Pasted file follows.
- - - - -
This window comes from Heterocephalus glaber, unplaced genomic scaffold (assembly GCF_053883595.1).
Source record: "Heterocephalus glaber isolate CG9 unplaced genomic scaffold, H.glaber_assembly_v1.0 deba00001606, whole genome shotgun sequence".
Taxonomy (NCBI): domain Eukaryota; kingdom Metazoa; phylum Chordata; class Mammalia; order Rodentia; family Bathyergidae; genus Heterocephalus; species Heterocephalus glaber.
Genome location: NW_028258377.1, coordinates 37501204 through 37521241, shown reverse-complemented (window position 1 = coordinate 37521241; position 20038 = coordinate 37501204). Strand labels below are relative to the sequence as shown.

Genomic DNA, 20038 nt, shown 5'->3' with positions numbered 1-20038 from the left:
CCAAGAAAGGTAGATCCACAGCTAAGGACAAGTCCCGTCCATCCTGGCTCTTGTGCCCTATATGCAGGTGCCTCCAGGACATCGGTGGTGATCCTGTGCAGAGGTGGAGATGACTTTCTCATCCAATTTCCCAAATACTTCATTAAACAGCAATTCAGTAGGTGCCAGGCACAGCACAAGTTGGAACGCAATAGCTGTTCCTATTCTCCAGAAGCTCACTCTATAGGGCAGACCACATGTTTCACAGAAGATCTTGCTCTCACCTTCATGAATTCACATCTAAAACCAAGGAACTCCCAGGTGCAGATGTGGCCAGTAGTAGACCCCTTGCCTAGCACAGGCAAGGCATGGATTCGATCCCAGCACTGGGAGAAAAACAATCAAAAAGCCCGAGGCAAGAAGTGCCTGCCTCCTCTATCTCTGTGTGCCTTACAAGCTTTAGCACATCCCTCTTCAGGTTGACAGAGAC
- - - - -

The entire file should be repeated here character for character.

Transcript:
This window comes from Heterocephalus glaber, unplaced genomic scaffold (assembly GCF_053883595.1).
Source record: "Heterocephalus glaber isolate CG9 unplaced genomic scaffold, H.glaber_assembly_v1.0 deba00001606, whole genome shotgun sequence".
Taxonomy (NCBI): domain Eukaryota; kingdom Metazoa; phylum Chordata; class Mammalia; order Rodentia; family Bathyergidae; genus Heterocephalus; species Heterocephalus glaber.
Genome location: NW_028258377.1, coordinates 37501204 through 37521241, shown reverse-complemented (window position 1 = coordinate 37521241; position 20038 = coordinate 37501204). Strand labels below are relative to the sequence as shown.

Genomic DNA, 20038 nt, shown 5'->3' with positions numbered 1-20038 from the left:
CCAAGAAAGGTAGATCCACAGCTAAGGACAAGTCCCGTCCATCCTGGCTCTTGTGCCCTATATGCAGGTGCCTCCAGGACATCGGTGGTGATCCTGTGCAGAGGTGGAGATGACTTTCTCATCCAATTTCCCAAATACTTCATTAAACAGCAATTCAGTAGGTGCCAGGCACAGCACAAGTTGGAACGCAATAGCTGTTCCTATTCTCCAGAAGCTCACTCTATAGGGCAGACCACATGTTTCACAGAAGATCTTGCTCTCACCTTCATGAATTCACATCTAAAACCAAGGAACTCCCAGGTGCAGATGTGGCCAGTAGTAGACCCCTTGCCTAGCACAGGCAAGGCATGGATTCGATCCCAGCACTGGGAGAAAAACAATCAAAAAGCCCGAGGCAAGAAGTGCCTGCCTCCTCTATCTCTGTGTGCCTTACAAGCTTTAGCACATCCCTCTTCAGGTTGACAGAGAC